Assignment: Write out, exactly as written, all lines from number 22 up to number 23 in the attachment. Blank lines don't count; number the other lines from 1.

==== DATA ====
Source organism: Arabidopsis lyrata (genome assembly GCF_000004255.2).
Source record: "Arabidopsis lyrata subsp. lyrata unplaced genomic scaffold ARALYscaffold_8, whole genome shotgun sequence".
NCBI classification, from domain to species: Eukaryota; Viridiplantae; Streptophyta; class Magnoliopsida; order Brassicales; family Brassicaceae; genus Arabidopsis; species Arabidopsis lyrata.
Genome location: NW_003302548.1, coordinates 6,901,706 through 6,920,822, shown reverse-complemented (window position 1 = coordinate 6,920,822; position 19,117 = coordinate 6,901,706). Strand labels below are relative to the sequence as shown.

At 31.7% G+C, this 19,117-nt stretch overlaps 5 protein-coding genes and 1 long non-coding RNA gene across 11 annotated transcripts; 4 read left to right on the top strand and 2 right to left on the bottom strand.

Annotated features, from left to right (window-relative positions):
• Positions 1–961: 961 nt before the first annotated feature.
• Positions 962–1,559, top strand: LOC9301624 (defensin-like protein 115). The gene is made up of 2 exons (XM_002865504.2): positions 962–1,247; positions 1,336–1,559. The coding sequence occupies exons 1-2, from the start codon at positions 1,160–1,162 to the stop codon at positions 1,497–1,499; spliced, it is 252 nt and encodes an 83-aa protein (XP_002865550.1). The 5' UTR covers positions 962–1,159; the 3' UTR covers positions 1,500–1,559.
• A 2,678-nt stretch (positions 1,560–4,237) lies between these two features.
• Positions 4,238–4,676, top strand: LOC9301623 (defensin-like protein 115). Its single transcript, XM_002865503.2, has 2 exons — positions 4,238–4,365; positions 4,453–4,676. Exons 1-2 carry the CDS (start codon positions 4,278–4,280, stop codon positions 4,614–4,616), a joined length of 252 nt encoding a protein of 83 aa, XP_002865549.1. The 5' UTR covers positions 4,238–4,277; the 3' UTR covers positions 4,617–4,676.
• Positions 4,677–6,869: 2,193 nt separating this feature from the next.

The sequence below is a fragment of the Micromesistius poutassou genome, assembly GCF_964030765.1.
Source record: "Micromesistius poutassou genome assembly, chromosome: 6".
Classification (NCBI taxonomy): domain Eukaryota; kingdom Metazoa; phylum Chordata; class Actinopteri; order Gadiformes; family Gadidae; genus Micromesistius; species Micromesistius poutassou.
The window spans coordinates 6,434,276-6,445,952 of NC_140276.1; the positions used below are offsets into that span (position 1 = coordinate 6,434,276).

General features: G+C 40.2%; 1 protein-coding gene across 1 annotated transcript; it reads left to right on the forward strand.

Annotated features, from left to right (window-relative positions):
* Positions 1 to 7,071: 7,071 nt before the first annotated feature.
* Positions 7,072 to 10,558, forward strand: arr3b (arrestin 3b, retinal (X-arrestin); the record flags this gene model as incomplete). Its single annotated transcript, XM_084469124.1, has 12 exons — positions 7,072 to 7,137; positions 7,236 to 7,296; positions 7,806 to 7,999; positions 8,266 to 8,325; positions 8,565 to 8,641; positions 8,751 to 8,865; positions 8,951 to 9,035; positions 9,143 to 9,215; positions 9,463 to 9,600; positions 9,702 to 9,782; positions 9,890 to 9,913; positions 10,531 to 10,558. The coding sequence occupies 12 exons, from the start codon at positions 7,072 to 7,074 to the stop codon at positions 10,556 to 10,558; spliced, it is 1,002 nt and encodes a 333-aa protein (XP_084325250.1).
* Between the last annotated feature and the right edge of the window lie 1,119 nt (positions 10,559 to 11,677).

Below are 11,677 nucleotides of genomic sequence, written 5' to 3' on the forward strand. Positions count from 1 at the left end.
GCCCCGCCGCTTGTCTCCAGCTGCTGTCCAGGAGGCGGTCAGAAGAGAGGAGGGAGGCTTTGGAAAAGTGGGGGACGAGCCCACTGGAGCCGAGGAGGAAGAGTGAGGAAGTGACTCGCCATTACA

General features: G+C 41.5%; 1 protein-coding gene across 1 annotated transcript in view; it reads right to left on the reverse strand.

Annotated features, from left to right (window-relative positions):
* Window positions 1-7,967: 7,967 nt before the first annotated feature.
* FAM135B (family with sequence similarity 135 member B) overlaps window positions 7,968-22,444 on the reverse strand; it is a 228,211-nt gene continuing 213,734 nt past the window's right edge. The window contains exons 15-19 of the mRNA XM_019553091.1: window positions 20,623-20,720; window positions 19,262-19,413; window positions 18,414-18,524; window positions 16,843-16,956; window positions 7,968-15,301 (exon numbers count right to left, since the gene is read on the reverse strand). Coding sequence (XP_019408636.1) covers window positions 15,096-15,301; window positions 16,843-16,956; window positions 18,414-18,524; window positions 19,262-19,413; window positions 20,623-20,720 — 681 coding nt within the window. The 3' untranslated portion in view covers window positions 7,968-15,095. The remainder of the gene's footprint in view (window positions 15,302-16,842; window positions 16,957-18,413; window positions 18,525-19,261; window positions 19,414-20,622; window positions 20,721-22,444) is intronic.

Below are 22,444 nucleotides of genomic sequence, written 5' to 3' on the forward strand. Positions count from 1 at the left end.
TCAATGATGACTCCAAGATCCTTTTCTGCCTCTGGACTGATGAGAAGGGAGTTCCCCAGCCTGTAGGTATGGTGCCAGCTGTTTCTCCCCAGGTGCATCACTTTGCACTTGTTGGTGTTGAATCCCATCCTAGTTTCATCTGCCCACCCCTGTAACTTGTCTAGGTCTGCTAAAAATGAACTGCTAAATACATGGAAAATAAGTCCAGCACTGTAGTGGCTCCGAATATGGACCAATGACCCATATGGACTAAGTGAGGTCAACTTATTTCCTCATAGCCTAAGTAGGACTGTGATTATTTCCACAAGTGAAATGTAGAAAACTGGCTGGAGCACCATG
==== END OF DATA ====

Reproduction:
GCCCCGCCGCTTGTCTCCAGCTGCTGTCCAGGAGGCGGTCAGAAGAGAGGAGGGAGGCTTTGGAAAAGTGGGGGACGAGCCCACTGGAGCCGAGGAGGAAGAGTGAGGAAGTGACTCGCCATTACA

General features: G+C 41.5%; 1 protein-coding gene across 1 annotated transcript in view; it reads right to left on the reverse strand.